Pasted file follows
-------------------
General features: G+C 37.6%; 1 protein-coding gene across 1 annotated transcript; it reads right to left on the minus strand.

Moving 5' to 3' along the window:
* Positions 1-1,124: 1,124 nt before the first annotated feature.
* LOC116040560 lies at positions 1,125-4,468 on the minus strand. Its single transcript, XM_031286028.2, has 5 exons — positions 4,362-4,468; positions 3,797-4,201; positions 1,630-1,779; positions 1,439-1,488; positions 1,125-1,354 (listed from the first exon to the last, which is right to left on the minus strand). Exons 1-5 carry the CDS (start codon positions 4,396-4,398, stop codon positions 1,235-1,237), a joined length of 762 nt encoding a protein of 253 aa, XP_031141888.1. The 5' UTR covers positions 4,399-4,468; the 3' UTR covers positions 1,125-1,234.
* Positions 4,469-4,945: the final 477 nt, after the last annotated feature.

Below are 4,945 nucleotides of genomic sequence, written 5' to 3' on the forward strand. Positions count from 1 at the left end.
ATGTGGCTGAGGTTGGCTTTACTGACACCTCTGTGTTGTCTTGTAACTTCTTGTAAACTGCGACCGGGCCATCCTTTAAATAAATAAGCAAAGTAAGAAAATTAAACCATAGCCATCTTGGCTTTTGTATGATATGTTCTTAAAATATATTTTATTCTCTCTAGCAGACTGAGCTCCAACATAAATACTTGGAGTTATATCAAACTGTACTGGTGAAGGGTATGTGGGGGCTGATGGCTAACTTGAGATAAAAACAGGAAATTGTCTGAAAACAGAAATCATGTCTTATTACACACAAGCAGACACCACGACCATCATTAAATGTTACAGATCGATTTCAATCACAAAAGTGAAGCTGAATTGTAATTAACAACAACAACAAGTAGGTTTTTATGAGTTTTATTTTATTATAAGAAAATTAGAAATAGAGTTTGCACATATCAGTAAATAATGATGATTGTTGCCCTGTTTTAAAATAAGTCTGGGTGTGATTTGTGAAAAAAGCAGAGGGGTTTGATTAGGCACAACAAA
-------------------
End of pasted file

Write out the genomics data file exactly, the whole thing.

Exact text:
General features: G+C 37.6%; 1 protein-coding gene across 1 annotated transcript; it reads right to left on the minus strand.

Moving 5' to 3' along the window:
* Positions 1-1,124: 1,124 nt before the first annotated feature.
* LOC116040560 lies at positions 1,125-4,468 on the minus strand. Its single transcript, XM_031286028.2, has 5 exons — positions 4,362-4,468; positions 3,797-4,201; positions 1,630-1,779; positions 1,439-1,488; positions 1,125-1,354 (listed from the first exon to the last, which is right to left on the minus strand). Exons 1-5 carry the CDS (start codon positions 4,396-4,398, stop codon positions 1,235-1,237), a joined length of 762 nt encoding a protein of 253 aa, XP_031141888.1. The 5' UTR covers positions 4,399-4,468; the 3' UTR covers positions 1,125-1,234.
* Positions 4,469-4,945: the final 477 nt, after the last annotated feature.

Below are 4,945 nucleotides of genomic sequence, written 5' to 3' on the forward strand. Positions count from 1 at the left end.
ATGTGGCTGAGGTTGGCTTTACTGACACCTCTGTGTTGTCTTGTAACTTCTTGTAAACTGCGACCGGGCCATCCTTTAAATAAATAAGCAAAGTAAGAAAATTAAACCATAGCCATCTTGGCTTTTGTATGATATGTTCTTAAAATATATTTTATTCTCTCTAGCAGACTGAGCTCCAACATAAATACTTGGAGTTATATCAAACTGTACTGGTGAAGGGTATGTGGGGGCTGATGGCTAACTTGAGATAAAAACAGGAAATTGTCTGAAAACAGAAATCATGTCTTATTACACACAAGCAGACACCACGACCATCATTAAATGTTACAGATCGATTTCAATCACAAAAGTGAAGCTGAATTGTAATTAACAACAACAACAAGTAGGTTTTTATGAGTTTTATTTTATTATAAGAAAATTAGAAATAGAGTTTGCACATATCAGTAAATAATGATGATTGTTGCCCTGTTTTAAAATAAGTCTGGGTGTGATTTGTGAAAAAAGCAGAGGGGTTTGATTAGGCACAACAAA